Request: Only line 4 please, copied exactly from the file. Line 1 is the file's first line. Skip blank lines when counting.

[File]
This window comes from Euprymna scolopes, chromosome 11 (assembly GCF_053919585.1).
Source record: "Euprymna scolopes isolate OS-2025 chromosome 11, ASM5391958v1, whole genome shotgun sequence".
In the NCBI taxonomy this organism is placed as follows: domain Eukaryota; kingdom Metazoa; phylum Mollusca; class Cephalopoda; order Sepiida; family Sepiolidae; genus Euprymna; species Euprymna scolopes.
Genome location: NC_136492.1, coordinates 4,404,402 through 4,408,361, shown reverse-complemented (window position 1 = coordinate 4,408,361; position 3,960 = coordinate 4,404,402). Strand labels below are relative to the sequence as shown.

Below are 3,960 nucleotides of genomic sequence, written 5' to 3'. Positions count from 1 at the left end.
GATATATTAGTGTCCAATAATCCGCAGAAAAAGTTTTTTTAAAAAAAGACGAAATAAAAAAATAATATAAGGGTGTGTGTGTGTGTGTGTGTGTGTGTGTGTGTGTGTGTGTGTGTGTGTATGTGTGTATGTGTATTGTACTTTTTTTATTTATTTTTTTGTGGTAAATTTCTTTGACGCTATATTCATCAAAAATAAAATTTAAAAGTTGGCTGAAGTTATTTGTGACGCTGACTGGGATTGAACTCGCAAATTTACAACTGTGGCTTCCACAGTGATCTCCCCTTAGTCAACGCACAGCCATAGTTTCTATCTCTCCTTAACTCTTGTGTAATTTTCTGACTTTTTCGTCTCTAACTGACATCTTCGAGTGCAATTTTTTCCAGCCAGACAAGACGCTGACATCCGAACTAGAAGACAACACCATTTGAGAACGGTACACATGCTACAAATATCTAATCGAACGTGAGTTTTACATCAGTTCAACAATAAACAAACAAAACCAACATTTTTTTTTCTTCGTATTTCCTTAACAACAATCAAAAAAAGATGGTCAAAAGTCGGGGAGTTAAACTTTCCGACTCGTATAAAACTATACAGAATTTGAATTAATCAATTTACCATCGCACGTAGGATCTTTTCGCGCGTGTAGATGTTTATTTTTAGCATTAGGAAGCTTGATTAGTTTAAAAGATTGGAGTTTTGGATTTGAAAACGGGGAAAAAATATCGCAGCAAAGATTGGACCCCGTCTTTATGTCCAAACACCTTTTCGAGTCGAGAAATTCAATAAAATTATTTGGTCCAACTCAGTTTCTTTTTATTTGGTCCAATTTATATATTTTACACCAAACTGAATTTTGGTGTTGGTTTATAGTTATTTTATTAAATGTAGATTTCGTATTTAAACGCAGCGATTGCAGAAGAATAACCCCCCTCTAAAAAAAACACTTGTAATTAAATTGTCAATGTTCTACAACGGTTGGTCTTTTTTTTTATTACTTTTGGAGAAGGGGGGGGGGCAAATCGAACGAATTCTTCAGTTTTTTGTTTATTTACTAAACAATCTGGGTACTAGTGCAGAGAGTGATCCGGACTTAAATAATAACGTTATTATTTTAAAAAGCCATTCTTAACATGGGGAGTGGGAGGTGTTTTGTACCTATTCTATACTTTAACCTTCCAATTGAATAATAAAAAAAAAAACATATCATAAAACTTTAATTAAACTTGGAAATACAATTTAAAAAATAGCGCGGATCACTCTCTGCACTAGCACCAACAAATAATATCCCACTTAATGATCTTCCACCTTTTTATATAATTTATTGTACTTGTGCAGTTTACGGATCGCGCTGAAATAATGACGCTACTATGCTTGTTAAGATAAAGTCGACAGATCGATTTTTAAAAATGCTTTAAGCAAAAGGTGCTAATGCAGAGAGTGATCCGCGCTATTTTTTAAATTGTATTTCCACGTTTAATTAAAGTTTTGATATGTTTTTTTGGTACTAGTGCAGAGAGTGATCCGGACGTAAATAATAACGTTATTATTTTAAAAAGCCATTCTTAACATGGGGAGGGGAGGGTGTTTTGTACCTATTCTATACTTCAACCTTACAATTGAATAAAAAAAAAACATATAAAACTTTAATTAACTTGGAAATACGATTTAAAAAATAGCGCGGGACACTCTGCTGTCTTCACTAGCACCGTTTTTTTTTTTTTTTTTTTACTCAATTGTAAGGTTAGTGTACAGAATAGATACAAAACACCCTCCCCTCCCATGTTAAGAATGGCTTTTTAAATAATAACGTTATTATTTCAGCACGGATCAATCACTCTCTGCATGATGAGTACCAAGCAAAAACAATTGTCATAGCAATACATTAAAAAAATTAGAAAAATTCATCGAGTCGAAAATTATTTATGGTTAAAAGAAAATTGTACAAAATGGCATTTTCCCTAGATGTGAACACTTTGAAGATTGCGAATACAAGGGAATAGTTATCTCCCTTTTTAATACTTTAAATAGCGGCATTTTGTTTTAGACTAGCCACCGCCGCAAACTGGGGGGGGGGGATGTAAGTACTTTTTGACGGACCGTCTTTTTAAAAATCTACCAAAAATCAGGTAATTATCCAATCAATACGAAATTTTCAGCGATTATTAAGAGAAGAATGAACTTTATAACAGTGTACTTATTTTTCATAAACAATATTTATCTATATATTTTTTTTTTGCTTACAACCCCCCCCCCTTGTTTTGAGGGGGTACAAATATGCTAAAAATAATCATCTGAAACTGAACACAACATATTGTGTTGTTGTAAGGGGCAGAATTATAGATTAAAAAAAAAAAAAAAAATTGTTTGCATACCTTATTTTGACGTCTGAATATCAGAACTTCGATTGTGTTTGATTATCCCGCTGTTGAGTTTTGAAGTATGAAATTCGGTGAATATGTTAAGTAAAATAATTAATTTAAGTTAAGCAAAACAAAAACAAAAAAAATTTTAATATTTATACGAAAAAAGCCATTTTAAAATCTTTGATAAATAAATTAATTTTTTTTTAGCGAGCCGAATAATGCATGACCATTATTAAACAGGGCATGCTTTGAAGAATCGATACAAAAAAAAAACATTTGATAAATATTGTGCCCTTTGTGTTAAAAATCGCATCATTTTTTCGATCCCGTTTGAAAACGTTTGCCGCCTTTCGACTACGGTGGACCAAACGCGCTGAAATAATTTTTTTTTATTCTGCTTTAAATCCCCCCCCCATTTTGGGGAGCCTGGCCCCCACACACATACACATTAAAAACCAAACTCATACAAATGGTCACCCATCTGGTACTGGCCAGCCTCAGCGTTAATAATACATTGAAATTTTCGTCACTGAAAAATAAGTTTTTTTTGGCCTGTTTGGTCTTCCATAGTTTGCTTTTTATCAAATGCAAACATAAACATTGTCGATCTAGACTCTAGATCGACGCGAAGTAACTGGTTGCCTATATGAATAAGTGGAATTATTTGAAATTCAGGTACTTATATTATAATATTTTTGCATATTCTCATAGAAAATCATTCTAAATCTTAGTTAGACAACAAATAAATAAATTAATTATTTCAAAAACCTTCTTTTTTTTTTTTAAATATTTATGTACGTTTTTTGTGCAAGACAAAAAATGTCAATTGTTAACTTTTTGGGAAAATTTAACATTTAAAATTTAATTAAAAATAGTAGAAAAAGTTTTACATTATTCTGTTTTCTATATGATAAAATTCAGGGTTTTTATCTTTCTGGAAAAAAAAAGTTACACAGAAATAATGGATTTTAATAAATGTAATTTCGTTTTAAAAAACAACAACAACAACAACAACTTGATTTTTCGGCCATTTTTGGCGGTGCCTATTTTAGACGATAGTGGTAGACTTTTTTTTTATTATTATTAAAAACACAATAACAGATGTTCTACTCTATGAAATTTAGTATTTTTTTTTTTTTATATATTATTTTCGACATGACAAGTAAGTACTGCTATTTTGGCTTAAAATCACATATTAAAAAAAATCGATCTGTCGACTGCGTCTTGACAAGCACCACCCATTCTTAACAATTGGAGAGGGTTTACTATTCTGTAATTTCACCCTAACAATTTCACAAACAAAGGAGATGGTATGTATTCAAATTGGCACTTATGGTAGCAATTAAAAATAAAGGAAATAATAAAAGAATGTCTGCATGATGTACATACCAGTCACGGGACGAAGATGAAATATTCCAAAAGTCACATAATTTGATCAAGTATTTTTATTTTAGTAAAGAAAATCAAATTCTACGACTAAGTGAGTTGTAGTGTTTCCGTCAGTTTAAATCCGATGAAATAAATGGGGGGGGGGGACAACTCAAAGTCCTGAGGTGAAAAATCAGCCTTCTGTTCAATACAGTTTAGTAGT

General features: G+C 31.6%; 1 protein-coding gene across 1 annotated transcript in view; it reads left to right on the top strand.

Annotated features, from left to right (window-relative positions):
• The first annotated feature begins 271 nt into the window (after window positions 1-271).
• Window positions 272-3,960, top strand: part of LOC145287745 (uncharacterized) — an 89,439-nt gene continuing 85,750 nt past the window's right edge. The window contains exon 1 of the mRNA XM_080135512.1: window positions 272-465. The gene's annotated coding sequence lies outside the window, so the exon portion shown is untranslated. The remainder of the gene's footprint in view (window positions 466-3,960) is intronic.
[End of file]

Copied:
Genome location: NC_136492.1, coordinates 4,404,402 through 4,408,361, shown reverse-complemented (window position 1 = coordinate 4,408,361; position 3,960 = coordinate 4,404,402). Strand labels below are relative to the sequence as shown.